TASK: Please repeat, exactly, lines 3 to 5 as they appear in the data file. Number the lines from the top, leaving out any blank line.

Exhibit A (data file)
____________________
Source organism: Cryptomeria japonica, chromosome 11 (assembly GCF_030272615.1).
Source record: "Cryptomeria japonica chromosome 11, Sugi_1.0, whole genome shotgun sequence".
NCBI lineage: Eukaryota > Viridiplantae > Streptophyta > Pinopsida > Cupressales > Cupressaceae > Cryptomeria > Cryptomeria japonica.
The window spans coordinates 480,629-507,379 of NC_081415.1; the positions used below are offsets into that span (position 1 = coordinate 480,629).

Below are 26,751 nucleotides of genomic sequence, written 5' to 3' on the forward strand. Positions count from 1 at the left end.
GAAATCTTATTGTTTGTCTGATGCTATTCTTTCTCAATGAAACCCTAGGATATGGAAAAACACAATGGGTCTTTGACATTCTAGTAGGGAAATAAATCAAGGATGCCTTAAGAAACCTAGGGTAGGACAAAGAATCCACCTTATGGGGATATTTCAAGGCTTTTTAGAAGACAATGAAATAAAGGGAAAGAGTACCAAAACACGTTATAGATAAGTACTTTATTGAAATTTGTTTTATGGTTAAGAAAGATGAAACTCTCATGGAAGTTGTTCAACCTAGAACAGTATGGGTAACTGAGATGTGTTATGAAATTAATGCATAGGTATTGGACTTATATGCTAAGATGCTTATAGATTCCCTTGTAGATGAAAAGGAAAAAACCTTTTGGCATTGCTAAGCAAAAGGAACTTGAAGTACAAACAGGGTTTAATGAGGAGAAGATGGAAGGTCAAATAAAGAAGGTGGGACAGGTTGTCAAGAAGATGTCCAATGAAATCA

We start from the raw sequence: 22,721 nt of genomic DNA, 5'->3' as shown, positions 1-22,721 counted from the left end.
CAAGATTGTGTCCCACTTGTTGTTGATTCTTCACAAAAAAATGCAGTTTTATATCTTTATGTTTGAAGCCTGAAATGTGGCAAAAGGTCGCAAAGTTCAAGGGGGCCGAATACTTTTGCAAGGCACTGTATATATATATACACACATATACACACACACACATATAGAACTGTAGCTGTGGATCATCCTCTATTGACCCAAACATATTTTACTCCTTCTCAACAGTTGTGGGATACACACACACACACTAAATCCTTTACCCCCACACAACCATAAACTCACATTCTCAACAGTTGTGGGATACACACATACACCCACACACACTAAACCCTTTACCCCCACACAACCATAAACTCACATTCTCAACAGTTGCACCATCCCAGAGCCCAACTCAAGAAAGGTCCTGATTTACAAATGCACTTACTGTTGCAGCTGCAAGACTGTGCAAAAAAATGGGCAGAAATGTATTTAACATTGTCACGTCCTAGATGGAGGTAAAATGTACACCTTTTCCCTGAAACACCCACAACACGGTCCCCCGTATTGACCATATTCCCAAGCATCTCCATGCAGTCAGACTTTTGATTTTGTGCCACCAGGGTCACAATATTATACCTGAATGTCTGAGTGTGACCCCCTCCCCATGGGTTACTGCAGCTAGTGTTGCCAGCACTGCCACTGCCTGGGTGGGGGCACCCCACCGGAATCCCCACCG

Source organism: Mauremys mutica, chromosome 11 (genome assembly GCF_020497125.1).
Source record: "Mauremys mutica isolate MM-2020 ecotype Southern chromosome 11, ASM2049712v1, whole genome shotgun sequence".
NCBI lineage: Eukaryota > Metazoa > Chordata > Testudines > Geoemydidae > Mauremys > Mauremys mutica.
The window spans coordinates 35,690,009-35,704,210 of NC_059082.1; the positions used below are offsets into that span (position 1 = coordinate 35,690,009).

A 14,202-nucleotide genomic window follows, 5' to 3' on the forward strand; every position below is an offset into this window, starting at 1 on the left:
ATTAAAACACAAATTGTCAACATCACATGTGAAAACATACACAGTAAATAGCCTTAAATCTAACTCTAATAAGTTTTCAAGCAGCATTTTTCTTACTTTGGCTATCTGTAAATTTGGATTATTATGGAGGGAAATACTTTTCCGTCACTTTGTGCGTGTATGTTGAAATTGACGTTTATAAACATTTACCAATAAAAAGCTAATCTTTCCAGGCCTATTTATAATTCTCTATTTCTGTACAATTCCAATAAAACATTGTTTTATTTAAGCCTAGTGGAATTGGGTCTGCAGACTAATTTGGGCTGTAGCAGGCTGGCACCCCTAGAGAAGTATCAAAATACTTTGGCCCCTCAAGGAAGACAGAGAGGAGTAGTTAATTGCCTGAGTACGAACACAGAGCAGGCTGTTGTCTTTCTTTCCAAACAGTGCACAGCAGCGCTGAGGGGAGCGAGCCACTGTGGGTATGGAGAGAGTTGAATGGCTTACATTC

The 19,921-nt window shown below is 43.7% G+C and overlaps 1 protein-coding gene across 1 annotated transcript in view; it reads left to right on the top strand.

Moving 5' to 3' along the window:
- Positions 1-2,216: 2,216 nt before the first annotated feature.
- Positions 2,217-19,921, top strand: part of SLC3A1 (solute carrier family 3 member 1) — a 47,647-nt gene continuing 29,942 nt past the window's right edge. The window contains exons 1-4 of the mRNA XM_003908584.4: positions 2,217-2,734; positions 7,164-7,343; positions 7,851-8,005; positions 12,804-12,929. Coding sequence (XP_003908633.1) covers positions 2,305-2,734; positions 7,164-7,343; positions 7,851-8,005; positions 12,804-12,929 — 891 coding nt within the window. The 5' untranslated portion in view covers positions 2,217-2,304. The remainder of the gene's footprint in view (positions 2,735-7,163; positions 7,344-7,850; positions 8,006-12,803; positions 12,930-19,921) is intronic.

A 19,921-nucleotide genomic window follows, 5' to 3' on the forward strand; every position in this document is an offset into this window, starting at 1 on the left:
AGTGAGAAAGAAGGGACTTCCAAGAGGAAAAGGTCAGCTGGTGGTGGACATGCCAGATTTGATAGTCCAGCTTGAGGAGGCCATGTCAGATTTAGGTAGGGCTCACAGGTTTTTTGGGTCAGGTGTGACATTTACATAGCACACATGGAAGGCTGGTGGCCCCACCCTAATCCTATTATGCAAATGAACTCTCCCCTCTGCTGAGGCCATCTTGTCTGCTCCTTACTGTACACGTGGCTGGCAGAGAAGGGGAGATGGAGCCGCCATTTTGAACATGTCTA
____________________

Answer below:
NCBI lineage: Eukaryota > Viridiplantae > Streptophyta > Pinopsida > Cupressales > Cupressaceae > Cryptomeria > Cryptomeria japonica.
The window spans coordinates 480,629-507,379 of NC_081415.1; the positions used below are offsets into that span (position 1 = coordinate 480,629).

Below are 26,751 nucleotides of genomic sequence, written 5' to 3' on the forward strand. Positions count from 1 at the left end.